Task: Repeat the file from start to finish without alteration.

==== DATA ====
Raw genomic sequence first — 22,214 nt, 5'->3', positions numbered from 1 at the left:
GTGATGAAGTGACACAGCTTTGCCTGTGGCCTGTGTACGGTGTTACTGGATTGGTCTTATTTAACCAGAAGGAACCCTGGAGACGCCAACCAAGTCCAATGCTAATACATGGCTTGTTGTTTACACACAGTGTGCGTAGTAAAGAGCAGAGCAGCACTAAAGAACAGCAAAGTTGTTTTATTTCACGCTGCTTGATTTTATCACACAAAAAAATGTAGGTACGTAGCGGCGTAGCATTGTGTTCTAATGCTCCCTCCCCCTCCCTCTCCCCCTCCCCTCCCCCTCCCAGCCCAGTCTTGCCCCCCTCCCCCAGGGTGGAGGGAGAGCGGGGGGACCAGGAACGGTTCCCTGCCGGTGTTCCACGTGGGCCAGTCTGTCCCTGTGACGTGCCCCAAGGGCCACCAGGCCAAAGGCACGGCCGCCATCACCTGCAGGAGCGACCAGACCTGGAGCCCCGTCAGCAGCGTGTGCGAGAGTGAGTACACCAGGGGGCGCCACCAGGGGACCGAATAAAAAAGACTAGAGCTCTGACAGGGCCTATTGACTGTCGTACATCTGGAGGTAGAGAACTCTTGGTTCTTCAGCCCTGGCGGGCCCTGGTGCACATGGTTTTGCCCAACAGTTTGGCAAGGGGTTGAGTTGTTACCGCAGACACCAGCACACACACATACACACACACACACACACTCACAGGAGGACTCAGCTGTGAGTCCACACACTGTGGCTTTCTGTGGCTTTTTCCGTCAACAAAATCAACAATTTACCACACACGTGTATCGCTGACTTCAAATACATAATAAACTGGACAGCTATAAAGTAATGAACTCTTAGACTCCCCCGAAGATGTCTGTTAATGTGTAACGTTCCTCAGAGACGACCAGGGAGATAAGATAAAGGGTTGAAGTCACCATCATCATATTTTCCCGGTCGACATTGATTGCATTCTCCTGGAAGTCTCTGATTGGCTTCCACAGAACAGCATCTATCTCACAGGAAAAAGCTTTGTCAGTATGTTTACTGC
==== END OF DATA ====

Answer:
Raw genomic sequence first — 22,214 nt, 5'->3', positions numbered from 1 at the left:
GTGATGAAGTGACACAGCTTTGCCTGTGGCCTGTGTACGGTGTTACTGGATTGGTCTTATTTAACCAGAAGGAACCCTGGAGACGCCAACCAAGTCCAATGCTAATACATGGCTTGTTGTTTACACACAGTGTGCGTAGTAAAGAGCAGAGCAGCACTAAAGAACAGCAAAGTTGTTTTATTTCACGCTGCTTGATTTTATCACACAAAAAAATGTAGGTACGTAGCGGCGTAGCATTGTGTTCTAATGCTCCCTCCCCCTCCCTCTCCCCCTCCCCTCCCCCTCCCAGCCCAGTCTTGCCCCCCTCCCCCAGGGTGGAGGGAGAGCGGGGGGACCAGGAACGGTTCCCTGCCGGTGTTCCACGTGGGCCAGTCTGTCCCTGTGACGTGCCCCAAGGGCCACCAGGCCAAAGGCACGGCCGCCATCACCTGCAGGAGCGACCAGACCTGGAGCCCCGTCAGCAGCGTGTGCGAGAGTGAGTACACCAGGGGGCGCCACCAGGGGACCGAATAAAAAAGACTAGAGCTCTGACAGGGCCTATTGACTGTCGTACATCTGGAGGTAGAGAACTCTTGGTTCTTCAGCCCTGGCGGGCCCTGGTGCACATGGTTTTGCCCAACAGTTTGGCAAGGGGTTGAGTTGTTACCGCAGACACCAGCACACACACATACACACACACACACACACTCACAGGAGGACTCAGCTGTGAGTCCACACACTGTGGCTTTCTGTGGCTTTTTCCGTCAACAAAATCAACAATTTACCACACACGTGTATCGCTGACTTCAAATACATAATAAACTGGACAGCTATAAAGTAATGAACTCTTAGACTCCCCCGAAGATGTCTGTTAATGTGTAACGTTCCTCAGAGACGACCAGGGAGATAAGATAAAGGGTTGAAGTCACCATCATCATATTTTCCCGGTCGACATTGATTGCATTCTCCTGGAAGTCTCTGATTGGCTTCCACAGAACAGCATCTATCTCACAGGAAAAAGCTTTGTCAGTATGTTTACTGC